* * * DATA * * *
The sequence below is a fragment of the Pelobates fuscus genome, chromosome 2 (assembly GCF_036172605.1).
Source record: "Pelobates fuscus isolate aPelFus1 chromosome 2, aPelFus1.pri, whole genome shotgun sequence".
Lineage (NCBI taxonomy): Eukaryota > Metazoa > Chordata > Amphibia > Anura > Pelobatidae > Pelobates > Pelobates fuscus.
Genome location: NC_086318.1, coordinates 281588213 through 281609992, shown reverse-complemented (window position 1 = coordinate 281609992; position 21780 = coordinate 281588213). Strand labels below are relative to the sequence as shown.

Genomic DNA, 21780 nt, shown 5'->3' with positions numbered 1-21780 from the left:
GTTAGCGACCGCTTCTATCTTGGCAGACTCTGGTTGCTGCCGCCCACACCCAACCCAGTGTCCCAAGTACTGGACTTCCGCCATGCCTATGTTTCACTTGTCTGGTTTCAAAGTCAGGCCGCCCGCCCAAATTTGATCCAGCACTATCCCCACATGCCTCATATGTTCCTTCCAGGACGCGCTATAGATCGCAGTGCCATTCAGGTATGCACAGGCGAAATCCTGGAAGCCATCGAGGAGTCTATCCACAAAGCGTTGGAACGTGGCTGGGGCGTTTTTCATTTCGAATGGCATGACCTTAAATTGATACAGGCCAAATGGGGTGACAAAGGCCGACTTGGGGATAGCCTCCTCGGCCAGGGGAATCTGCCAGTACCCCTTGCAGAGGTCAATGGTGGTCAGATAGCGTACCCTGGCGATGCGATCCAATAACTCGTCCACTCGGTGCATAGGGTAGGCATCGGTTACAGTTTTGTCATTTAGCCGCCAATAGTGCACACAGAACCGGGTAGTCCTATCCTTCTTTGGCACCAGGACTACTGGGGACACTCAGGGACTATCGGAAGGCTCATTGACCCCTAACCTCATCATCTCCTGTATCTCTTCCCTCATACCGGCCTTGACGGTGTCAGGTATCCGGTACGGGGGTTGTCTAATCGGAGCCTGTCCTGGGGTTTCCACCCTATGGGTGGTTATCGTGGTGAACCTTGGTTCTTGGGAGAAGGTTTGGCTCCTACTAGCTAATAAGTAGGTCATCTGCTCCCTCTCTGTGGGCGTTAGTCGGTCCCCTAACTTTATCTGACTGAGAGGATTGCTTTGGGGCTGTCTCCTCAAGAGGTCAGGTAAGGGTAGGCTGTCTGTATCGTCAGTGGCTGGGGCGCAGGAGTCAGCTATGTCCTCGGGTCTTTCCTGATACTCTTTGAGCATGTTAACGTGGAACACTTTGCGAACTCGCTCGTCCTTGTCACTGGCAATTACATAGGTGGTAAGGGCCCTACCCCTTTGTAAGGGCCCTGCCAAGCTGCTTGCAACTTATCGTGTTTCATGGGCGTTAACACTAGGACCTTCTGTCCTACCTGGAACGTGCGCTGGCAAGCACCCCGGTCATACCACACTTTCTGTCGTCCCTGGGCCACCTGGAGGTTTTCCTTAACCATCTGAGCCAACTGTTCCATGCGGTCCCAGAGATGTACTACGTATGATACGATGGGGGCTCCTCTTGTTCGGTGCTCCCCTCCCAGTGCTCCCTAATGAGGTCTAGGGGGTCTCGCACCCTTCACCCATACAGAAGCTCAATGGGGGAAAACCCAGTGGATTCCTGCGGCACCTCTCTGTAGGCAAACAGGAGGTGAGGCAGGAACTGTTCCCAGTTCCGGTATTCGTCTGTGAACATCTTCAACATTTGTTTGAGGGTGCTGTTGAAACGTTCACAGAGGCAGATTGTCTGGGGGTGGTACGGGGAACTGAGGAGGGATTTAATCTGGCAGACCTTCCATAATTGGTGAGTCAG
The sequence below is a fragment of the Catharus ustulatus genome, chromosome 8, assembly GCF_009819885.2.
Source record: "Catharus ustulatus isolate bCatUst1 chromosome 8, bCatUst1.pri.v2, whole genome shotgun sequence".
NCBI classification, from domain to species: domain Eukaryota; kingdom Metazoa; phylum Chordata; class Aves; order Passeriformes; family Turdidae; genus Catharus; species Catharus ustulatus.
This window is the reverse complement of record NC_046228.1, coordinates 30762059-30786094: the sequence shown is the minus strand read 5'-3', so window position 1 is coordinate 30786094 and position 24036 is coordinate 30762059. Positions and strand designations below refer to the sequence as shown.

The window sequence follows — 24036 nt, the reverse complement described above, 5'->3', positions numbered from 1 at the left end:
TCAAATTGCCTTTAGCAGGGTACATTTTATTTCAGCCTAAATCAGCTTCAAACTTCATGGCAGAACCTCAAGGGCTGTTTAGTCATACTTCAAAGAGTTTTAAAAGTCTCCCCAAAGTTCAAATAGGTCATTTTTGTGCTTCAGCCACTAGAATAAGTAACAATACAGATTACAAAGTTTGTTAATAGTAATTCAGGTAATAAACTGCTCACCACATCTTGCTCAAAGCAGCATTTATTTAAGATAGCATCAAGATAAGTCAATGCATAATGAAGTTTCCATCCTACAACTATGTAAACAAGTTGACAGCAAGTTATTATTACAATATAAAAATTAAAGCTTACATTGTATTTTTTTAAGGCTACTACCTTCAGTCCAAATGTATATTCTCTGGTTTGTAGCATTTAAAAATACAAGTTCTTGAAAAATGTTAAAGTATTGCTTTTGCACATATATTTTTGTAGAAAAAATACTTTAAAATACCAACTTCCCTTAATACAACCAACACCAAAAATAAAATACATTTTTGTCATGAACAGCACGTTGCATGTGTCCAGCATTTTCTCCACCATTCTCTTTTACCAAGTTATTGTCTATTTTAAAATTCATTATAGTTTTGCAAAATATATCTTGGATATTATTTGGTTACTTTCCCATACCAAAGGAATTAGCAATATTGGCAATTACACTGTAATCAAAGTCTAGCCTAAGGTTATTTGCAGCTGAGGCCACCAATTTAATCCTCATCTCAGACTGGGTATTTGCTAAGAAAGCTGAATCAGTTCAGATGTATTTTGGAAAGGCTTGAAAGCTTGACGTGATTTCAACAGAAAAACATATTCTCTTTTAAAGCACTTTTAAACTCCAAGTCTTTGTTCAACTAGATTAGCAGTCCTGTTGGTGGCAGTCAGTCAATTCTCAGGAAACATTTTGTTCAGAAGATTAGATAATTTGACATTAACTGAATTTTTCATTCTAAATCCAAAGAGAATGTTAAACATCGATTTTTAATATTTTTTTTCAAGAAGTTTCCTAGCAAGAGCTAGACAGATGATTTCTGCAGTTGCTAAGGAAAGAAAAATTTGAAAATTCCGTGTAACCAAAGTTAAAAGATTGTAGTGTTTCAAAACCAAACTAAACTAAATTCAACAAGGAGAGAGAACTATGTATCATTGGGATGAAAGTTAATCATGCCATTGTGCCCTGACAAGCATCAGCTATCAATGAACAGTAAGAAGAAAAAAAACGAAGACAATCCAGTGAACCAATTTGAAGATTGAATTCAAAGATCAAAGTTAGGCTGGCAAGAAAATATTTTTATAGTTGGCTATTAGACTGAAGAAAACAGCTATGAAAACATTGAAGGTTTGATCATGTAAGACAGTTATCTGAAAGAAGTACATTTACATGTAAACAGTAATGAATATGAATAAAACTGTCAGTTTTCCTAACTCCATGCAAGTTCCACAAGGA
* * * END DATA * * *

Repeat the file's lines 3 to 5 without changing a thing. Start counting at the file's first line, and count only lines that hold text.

Lineage (NCBI taxonomy): Eukaryota > Metazoa > Chordata > Amphibia > Anura > Pelobatidae > Pelobates > Pelobates fuscus.
Genome location: NC_086318.1, coordinates 281588213 through 281609992, shown reverse-complemented (window position 1 = coordinate 281609992; position 21780 = coordinate 281588213). Strand labels below are relative to the sequence as shown.

Genomic DNA, 21780 nt, shown 5'->3' with positions numbered 1-21780 from the left: